Multi-disciplinary artist Ven Voisey explores how humans are losing their voices in a world of ever-developing and readily accessible technologies.

As published on on December 4, 2013 [a student-run site as part of the M.A. Arts & Culture concentration at the Columbia University Graduate School of Journalism]


Ven Voisey’s fuzzy voice is interrupted by cracks and static as it resonates from a small hand-held recorder. The sound made its way into the recorder via an even tinier smartphone speaker during a late-night phone interview. The multi-disciplinary artist is describing how he thinks new technologies are affecting the way humans communicate.

“We keep developing these things, and in certain ways it becomes more and more difficult to relate to each other,” he says. “We live in a completely very, very mediated, filtered culture and it’s all of our own making.”

Developing from his background in electronic music and composition, much of Voisey’s work explores the possibilities—or impossibilities—of translation in a world of ever-developing, readily accessible recording technology. He is interested not only in how these machines have transformed over time, but how their increased availability has altered how we interact with each other. “Looking at the evolution of that,” Voisey explains, “it’s a nice kind of synopsis of looking at how we ourselves have evolved.”

Voisey’s exhibitions are often compared with the work of the Canadian husband-wife duo Janet Cardiff and George Bures Miller, who have made a name for themselves creating aural-visual art installations around the world. In this same vein, Voisey’s most recent show, Unfinished Animal, at the Roswell Museum & Art Center in New Mexico this past August and September, combined sculpture, painting, and sound to create a single, unified experience. Taking up one corner of the gallery was a sound-sculpture installation called “A Ceremonial Instrument,” described by the artist as a reflection on how humans are losing their voices.

At first glance, “A Ceremonial Instrument” looks like a miniature Ferris wheel constructed from simple wooden beams and pallets. But upon closer inspection, one sees that nine large cassette players are attached to each corner of the wheel, each containing a loop cassette with a simple recorded drum pulse. Insert a quarter, and the wheel slowly spins and the tapes play an overlapping, endless cycle of beats. This piece is what Voisey calls one of his “Ouroboro machines,” referring to the ancient symbol of a serpent eating its own tail. These “machines” deal with cyclical, self-destructive mediums and practices—in this case, the tape loop. “I like the idea of taking these symbolic structures and looking at mediums that perhaps echo that,” he explains.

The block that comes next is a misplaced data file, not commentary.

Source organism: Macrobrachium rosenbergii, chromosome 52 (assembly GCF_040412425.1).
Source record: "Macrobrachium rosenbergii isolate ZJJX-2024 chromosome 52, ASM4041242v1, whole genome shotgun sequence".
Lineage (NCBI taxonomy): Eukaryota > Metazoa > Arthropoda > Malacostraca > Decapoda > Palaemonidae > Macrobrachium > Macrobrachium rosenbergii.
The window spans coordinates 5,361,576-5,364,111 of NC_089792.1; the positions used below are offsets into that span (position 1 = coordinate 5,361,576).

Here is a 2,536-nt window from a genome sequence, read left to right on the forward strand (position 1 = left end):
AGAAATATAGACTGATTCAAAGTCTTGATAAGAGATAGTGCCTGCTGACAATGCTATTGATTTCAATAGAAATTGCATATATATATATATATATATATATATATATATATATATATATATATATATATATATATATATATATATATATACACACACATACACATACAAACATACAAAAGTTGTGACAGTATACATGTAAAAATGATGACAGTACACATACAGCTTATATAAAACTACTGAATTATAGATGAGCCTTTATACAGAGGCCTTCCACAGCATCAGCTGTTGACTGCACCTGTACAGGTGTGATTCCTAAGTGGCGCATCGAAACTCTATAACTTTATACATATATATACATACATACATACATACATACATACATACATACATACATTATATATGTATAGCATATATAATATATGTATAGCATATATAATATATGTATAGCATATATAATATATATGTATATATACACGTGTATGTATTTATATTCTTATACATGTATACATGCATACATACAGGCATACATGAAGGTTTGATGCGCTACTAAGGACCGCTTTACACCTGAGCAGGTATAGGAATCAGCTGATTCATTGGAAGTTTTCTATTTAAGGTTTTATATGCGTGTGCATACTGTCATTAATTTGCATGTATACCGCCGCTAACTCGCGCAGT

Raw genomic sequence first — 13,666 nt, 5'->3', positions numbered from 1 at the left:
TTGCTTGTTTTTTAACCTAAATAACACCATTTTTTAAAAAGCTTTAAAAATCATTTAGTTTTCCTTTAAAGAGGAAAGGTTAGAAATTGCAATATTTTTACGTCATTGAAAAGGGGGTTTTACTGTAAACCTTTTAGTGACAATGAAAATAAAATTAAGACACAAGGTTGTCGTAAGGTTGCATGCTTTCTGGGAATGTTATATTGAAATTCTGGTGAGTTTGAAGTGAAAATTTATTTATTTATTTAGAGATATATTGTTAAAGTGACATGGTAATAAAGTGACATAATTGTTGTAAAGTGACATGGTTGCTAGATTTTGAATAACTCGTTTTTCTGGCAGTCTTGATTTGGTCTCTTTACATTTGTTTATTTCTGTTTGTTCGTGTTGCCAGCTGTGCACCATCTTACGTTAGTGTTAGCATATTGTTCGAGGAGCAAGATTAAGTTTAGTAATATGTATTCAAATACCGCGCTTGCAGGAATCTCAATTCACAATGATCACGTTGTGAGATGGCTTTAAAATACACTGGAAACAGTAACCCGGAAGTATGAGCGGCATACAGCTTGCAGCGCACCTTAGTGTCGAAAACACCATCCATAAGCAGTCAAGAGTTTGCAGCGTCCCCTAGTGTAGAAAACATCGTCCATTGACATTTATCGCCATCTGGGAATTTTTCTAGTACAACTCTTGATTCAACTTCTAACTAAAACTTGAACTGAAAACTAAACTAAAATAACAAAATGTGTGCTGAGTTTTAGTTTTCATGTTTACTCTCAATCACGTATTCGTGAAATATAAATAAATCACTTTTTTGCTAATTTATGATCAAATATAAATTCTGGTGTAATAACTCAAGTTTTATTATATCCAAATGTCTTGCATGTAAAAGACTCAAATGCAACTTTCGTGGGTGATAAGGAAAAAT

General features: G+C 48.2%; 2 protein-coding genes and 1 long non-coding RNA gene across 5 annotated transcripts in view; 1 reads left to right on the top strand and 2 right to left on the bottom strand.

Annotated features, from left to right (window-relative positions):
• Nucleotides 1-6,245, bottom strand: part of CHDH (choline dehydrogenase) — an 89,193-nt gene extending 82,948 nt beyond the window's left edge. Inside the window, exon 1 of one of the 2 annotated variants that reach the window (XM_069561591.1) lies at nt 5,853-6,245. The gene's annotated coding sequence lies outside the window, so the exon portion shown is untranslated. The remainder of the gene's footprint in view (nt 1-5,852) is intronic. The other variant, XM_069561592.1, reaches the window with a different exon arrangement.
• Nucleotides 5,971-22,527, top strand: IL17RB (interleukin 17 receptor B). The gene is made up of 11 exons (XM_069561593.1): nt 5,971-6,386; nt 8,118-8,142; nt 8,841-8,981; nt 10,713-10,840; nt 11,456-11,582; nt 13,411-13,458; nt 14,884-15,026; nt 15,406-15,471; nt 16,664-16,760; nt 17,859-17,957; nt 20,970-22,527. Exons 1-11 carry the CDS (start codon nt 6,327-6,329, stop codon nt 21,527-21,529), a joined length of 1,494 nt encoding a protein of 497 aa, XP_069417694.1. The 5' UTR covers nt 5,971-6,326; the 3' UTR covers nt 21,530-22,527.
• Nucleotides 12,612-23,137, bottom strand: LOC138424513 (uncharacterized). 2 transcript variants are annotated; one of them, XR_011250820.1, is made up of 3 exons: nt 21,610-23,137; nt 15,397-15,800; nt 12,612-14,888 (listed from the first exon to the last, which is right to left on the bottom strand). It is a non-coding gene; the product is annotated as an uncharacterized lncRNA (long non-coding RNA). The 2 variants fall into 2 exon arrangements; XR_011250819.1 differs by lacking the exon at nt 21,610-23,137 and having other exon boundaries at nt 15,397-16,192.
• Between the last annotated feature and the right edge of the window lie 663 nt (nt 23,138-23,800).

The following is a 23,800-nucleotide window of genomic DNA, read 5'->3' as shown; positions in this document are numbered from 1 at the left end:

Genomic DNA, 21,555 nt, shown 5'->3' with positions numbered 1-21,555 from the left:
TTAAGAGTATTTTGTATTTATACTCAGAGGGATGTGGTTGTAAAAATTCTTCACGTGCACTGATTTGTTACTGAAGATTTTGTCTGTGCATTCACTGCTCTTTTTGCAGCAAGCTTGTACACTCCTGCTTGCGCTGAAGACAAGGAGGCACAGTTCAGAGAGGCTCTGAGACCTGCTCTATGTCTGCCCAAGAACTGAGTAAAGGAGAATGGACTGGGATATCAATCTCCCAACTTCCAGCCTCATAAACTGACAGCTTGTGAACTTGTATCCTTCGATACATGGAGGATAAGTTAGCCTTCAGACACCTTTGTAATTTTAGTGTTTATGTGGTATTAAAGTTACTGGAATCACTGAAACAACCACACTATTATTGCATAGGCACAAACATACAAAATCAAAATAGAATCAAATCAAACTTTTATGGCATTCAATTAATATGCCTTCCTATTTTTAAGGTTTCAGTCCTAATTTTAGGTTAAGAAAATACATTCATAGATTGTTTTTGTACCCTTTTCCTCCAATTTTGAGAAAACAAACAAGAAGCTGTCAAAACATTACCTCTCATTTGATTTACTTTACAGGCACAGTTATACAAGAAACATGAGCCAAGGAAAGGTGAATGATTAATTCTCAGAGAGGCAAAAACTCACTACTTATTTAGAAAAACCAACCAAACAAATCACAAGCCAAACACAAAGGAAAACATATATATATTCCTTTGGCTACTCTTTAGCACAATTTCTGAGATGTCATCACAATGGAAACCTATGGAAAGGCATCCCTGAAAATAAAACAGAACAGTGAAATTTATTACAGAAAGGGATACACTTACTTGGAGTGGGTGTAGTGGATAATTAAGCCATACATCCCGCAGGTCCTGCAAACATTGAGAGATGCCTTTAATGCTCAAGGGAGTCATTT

In choosing to use tape recorders, Voisey also wanted to add to the layers of familiarity in the structure. First, the observer inserts a quarter to enact the machine’s movements, which triggers a micro controller that then turns the rickety wooden structure and sets off the tape cassettes. The resulting sound of the drumbeats is so obscured by the flurry of mechanical activity that it is all but lost to the viewer, becoming merely another layer in the machine.

Voisey compares an “Ouroboro machine” like “A Ceremonial Instrument” to the act of taking a piece of ourselves and placing it outside of ourselves to observe it, much like his own voice in the recorder. “I think [this practice] is an interesting phenomenon, I think it changes the way that we view ourselves and the way that we view our own mortality,” he says, “not only voice recordings but video and certainly now bits of our identity with things like Facebook and stuff.” How far do we need to rebuild ourselves outside of ourselves, as Voisey puts it, before our messages, and identities, are completely lost?